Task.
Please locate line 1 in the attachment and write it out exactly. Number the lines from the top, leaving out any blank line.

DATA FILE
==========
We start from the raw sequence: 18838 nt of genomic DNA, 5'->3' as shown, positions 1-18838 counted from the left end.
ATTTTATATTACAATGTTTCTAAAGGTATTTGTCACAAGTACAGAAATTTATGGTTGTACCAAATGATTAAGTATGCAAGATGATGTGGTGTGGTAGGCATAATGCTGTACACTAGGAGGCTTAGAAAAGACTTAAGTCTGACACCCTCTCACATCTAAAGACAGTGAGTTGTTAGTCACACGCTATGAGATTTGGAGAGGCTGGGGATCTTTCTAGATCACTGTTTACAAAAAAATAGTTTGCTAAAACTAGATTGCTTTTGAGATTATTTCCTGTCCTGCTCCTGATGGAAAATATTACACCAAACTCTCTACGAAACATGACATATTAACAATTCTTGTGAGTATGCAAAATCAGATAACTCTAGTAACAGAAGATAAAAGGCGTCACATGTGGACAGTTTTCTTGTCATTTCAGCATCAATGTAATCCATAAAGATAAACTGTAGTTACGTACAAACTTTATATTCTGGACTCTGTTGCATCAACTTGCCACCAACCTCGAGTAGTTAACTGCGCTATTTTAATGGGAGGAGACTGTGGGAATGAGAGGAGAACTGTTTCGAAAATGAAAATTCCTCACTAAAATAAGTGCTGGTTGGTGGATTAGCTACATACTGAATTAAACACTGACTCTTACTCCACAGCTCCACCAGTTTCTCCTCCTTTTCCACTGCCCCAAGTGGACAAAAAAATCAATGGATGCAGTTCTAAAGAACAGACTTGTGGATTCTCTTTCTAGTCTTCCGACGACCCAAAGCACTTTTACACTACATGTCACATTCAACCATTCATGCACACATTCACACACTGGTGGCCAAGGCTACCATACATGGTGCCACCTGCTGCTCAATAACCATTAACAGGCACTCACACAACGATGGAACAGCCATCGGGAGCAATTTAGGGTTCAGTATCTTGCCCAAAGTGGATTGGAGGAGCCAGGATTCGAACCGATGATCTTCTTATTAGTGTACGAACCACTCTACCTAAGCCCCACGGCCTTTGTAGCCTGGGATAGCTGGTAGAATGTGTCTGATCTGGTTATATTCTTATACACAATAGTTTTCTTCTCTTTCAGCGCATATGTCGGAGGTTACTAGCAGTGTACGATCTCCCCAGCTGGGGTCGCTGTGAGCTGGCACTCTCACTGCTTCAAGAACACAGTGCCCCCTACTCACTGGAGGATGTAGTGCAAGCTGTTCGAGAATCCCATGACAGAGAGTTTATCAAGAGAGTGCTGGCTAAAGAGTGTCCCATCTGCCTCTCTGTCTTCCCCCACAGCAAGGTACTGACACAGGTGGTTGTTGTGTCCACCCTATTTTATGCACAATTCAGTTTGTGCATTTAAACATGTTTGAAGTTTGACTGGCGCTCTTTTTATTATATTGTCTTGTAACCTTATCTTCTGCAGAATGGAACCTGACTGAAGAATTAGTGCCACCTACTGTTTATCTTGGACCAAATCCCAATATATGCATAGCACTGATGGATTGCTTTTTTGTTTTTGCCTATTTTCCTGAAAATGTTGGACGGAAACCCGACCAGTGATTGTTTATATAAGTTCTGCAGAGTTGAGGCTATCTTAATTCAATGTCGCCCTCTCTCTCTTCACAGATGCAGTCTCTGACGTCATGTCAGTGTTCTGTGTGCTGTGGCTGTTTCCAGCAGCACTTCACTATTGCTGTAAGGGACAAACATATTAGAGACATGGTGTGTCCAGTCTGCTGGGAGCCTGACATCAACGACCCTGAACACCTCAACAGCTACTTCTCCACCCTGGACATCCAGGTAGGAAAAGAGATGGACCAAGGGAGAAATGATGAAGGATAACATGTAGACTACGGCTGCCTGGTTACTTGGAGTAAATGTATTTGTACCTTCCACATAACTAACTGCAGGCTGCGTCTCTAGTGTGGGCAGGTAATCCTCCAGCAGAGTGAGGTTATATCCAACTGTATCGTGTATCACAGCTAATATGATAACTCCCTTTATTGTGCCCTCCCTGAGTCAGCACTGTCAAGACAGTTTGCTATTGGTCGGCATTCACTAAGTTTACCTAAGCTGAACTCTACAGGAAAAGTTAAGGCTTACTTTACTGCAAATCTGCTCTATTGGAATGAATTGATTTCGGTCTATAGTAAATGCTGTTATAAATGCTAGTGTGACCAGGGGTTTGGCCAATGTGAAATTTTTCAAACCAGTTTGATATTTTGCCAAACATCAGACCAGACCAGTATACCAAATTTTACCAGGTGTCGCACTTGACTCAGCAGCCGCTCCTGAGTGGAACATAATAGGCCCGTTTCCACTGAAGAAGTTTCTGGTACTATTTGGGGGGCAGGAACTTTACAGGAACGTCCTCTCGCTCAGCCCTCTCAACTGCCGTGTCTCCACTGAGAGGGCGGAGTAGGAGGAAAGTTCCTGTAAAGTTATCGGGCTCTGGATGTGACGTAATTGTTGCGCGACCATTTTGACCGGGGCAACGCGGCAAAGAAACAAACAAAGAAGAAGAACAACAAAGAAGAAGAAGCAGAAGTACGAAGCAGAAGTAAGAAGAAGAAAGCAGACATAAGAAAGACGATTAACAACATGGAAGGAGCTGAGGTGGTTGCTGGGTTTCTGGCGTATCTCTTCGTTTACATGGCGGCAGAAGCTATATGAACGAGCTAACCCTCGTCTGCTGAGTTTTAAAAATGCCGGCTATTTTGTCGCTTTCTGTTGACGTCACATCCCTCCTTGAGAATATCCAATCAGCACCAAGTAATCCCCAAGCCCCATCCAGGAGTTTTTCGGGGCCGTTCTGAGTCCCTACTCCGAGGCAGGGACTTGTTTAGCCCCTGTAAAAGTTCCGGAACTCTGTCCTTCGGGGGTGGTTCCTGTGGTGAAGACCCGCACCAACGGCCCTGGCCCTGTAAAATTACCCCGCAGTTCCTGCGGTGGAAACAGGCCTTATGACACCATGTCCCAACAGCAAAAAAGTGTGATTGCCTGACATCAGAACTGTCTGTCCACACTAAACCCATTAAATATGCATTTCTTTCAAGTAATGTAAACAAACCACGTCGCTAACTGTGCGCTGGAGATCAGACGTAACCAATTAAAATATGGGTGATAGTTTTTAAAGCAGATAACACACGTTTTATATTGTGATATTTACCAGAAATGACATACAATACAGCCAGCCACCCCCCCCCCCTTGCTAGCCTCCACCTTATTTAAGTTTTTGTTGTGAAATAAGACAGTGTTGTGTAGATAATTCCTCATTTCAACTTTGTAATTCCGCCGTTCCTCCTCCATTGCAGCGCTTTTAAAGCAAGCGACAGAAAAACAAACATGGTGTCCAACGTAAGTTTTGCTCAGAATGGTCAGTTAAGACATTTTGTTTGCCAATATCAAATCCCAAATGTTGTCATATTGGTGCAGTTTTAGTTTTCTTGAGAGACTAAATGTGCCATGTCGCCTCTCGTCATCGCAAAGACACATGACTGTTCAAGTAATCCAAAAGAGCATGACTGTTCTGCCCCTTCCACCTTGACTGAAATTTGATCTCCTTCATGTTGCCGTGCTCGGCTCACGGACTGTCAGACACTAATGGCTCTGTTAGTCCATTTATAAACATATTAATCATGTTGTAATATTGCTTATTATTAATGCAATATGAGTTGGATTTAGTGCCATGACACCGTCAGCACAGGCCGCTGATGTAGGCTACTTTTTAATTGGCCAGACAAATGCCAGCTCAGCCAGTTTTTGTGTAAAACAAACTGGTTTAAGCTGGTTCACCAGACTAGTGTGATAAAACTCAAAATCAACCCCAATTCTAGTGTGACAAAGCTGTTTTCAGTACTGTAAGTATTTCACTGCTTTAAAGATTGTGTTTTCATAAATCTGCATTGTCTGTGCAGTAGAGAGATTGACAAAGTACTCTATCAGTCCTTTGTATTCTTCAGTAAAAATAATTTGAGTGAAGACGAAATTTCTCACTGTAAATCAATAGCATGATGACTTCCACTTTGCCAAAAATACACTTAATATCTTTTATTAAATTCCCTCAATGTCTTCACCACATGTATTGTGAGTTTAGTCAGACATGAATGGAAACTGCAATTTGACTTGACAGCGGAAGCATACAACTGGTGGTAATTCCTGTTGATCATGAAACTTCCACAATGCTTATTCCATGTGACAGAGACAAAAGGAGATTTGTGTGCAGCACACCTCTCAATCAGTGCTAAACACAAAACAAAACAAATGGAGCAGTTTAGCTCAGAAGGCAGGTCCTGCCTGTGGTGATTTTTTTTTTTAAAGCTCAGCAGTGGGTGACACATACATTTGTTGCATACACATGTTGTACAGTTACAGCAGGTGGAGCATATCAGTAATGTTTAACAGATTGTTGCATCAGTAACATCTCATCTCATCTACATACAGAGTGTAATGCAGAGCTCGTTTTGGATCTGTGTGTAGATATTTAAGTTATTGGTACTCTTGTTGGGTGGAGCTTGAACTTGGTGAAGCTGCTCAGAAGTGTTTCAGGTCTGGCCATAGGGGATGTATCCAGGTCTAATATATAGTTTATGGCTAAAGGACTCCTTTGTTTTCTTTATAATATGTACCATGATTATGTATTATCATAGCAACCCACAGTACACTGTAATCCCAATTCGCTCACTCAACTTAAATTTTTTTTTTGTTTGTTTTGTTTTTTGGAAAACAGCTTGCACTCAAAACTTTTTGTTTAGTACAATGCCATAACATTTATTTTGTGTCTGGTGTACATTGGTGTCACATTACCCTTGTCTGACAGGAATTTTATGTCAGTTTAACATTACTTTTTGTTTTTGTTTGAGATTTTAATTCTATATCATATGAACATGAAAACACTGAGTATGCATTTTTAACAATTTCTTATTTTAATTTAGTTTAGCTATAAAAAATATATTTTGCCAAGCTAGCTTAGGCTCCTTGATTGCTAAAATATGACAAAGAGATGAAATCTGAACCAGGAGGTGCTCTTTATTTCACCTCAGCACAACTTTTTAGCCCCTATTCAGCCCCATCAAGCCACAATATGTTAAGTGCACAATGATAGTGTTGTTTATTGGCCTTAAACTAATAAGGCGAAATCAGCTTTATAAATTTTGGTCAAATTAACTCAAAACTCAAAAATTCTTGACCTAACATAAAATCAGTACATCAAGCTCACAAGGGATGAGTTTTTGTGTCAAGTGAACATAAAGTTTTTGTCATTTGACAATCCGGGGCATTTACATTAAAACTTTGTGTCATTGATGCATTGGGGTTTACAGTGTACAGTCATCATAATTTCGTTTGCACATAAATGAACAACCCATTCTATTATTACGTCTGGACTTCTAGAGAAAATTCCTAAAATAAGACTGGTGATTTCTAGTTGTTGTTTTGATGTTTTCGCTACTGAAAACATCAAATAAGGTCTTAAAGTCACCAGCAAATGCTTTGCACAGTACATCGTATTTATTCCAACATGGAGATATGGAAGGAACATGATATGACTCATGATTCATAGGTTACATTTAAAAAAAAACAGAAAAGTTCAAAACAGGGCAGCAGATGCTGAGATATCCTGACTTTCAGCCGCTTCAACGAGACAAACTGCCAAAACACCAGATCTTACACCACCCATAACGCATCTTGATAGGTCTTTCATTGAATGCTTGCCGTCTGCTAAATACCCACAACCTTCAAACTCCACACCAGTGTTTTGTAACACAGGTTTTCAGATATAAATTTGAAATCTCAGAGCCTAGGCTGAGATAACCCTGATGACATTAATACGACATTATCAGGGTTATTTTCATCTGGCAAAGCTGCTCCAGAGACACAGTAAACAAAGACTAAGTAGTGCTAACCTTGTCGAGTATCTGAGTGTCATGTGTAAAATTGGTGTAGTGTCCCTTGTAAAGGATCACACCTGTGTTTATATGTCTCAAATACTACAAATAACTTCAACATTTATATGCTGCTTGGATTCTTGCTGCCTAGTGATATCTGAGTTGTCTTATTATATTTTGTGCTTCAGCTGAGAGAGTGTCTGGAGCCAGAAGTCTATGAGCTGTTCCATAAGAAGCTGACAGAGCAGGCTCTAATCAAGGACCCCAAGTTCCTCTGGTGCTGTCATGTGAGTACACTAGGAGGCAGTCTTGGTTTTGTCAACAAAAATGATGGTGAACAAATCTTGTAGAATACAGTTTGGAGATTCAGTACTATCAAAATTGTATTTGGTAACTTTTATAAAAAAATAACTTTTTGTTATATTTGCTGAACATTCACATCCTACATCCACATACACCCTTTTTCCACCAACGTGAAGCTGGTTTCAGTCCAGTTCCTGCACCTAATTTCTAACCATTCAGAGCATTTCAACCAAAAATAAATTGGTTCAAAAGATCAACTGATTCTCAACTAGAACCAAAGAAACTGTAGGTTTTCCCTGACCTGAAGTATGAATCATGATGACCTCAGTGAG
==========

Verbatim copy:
We start from the raw sequence: 18838 nt of genomic DNA, 5'->3' as shown, positions 1-18838 counted from the left end.